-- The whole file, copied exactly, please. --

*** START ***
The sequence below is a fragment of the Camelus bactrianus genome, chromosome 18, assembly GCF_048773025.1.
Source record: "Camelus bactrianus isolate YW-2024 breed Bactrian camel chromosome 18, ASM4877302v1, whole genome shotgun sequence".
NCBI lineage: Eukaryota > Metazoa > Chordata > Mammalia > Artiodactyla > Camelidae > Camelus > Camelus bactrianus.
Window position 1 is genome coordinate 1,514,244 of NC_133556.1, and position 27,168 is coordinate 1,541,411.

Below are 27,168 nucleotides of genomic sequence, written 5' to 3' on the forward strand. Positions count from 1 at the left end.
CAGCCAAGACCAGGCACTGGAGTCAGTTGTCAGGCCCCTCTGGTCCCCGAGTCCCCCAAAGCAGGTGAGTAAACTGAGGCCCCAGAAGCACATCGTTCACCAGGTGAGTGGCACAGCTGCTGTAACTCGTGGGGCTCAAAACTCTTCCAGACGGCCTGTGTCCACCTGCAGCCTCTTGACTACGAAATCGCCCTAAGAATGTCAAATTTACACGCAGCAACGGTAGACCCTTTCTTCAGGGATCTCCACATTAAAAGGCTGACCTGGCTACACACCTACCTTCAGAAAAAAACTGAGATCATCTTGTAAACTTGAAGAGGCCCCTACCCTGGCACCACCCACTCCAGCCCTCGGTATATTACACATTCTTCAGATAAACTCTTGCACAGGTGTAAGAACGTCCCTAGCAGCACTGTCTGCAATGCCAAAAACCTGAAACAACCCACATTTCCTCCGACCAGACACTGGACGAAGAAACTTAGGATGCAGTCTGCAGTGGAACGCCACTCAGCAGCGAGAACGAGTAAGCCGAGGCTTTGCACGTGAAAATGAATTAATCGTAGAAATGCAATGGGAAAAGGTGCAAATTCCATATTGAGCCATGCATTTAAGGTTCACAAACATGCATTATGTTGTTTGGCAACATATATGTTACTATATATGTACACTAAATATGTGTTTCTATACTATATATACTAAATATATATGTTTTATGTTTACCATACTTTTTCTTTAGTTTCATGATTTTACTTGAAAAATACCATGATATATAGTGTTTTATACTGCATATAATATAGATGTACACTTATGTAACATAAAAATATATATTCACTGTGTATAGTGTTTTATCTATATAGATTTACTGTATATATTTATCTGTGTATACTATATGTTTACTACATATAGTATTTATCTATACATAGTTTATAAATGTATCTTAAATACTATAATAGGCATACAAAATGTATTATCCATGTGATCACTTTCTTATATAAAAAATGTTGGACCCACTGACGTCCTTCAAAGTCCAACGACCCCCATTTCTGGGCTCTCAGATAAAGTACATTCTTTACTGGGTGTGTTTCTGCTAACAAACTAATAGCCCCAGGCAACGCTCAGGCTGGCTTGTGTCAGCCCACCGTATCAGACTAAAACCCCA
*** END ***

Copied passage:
The sequence below is a fragment of the Camelus bactrianus genome, chromosome 18, assembly GCF_048773025.1.
Source record: "Camelus bactrianus isolate YW-2024 breed Bactrian camel chromosome 18, ASM4877302v1, whole genome shotgun sequence".
NCBI lineage: Eukaryota > Metazoa > Chordata > Mammalia > Artiodactyla > Camelidae > Camelus > Camelus bactrianus.
Window position 1 is genome coordinate 1,514,244 of NC_133556.1, and position 27,168 is coordinate 1,541,411.

Below are 27,168 nucleotides of genomic sequence, written 5' to 3' on the forward strand. Positions count from 1 at the left end.
CAGCCAAGACCAGGCACTGGAGTCAGTTGTCAGGCCCCTCTGGTCCCCGAGTCCCCCAAAGCAGGTGAGTAAACTGAGGCCCCAGAAGCACATCGTTCACCAGGTGAGTGGCACAGCTGCTGTAACTCGTGGGGCTCAAAACTCTTCCAGACGGCCTGTGTCCACCTGCAGCCTCTTGACTACGAAATCGCCCTAAGAATGTCAAATTTACACGCAGCAACGGTAGACCCTTTCTTCAGGGATCTCCACATTAAAAGGCTGACCTGGCTACACACCTACCTTCAGAAAAAAACTGAGATCATCTTGTAAACTTGAAGAGGCCCCTACCCTGGCACCACCCACTCCAGCCCTCGGTATATTACACATTCTTCAGATAAACTCTTGCACAGGTGTAAGAACGTCCCTAGCAGCACTGTCTGCAATGCCAAAAACCTGAAACAACCCACATTTCCTCCGACCAGACACTGGACGAAGAAACTTAGGATGCAGTCTGCAGTGGAACGCCACTCAGCAGCGAGAACGAGTAAGCCGAGGCTTTGCACGTGAAAATGAATTAATCGTAGAAATGCAATGGGAAAAGGTGCAAATTCCATATTGAGCCATGCATTTAAGGTTCACAAACATGCATTATGTTGTTTGGCAACATATATGTTACTATATATGTACACTAAATATGTGTTTCTATACTATATATACTAAATATATATGTTTTATGTTTACCATACTTTTTCTTTAGTTTCATGATTTTACTTGAAAAATACCATGATATATAGTGTTTTATACTGCATATAATATAGATGTACACTTATGTAACATAAAAATATATATTCACTGTGTATAGTGTTTTATCTATATAGATTTACTGTATATATTTATCTGTGTATACTATATGTTTACTACATATAGTATTTATCTATACATAGTTTATAAATGTATCTTAAATACTATAATAGGCATACAAAATGTATTATCCATGTGATCACTTTCTTATATAAAAAATGTTGGACCCACTGACGTCCTTCAAAGTCCAACGACCCCCATTTCTGGGCTCTCAGATAAAGTACATTCTTTACTGGGTGTGTTTCTGCTAACAAACTAATAGCCCCAGGCAACGCTCAGGCTGGCTTGTGTCAGCCCACCGTATCAGACTAAAACCCCA